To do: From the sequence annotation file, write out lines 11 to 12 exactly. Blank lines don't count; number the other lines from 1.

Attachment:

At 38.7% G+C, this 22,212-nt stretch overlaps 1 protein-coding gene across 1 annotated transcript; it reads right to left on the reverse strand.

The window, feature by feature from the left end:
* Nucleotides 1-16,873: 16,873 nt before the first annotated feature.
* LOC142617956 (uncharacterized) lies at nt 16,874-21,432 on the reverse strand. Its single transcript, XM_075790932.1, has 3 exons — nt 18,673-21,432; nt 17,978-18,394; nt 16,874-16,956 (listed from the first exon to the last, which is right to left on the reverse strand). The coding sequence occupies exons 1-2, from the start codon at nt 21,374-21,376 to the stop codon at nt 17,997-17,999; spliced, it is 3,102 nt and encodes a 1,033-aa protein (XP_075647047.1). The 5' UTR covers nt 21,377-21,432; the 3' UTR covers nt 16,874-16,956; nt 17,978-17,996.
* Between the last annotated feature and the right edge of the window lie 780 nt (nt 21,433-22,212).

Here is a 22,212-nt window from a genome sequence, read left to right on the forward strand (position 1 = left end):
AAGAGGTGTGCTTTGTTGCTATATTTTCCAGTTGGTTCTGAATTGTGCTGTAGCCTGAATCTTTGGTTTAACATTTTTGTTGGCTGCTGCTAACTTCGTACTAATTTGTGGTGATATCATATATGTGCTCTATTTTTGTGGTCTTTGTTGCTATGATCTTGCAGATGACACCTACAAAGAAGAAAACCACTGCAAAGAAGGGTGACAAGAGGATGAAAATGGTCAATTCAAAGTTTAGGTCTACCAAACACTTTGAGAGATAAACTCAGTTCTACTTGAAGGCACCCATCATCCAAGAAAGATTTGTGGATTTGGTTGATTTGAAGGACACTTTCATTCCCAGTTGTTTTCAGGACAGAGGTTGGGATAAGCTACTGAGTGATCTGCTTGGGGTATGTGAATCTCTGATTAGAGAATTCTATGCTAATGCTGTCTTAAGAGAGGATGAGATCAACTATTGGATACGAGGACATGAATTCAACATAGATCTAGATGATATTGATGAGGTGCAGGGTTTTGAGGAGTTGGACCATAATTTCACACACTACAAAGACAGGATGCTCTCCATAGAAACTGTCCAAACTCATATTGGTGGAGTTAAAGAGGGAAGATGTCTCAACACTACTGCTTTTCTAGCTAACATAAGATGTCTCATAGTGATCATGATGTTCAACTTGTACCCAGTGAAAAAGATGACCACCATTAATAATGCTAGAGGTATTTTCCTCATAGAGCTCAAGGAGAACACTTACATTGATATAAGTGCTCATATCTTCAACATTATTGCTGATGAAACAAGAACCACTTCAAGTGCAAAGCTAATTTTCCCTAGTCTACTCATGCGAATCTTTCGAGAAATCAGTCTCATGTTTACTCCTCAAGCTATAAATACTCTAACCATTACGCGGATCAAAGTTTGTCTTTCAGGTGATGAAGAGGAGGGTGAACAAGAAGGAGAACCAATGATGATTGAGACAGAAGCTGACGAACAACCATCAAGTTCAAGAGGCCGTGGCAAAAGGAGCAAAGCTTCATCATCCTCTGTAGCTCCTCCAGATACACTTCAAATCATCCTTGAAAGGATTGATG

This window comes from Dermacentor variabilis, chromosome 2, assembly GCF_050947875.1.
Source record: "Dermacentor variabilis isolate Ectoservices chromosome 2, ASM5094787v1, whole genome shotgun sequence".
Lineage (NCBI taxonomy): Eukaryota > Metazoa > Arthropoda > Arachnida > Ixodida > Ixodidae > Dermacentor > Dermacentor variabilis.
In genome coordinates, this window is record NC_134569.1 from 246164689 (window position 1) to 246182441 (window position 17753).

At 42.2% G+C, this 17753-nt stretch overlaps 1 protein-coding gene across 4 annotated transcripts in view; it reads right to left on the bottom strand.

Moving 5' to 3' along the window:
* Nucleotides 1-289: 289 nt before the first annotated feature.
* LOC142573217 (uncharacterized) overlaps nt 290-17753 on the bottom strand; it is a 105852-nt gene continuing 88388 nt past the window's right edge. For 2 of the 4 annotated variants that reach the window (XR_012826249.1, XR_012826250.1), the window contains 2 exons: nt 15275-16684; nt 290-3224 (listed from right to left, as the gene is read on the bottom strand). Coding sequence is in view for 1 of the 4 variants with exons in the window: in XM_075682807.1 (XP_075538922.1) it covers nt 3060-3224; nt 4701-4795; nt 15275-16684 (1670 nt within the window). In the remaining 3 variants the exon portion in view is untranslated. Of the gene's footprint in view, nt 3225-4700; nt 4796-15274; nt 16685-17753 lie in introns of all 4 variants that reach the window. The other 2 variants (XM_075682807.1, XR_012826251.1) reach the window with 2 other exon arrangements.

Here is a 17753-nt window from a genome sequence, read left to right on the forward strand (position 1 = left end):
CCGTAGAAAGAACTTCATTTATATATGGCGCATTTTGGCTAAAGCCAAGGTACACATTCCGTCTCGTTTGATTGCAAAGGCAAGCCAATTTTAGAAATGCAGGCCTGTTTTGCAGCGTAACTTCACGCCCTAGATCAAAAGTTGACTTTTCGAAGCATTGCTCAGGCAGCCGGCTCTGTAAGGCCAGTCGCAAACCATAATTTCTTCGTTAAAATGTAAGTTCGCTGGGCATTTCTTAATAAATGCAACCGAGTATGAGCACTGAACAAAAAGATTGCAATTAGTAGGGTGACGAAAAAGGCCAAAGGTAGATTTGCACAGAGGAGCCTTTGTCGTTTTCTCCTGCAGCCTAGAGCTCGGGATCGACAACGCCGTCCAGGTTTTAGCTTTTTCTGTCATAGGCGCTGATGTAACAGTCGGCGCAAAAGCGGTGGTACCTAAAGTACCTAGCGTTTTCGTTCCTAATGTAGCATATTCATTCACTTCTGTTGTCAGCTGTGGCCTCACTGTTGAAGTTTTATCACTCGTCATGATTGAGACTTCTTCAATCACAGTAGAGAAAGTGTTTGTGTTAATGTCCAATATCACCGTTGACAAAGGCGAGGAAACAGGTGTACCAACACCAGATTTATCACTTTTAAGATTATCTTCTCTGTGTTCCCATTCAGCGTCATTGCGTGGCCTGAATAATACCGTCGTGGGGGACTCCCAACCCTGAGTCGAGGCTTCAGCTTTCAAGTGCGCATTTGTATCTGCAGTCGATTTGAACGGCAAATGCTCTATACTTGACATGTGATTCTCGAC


In genome coordinates, this window is record NC_134569.1 from 246164689 (window position 1) to 246182441 (window position 17753).

At 42.2% G+C, this 17753-nt stretch overlaps 1 protein-coding gene across 4 annotated transcripts in view; it reads right to left on the bottom strand.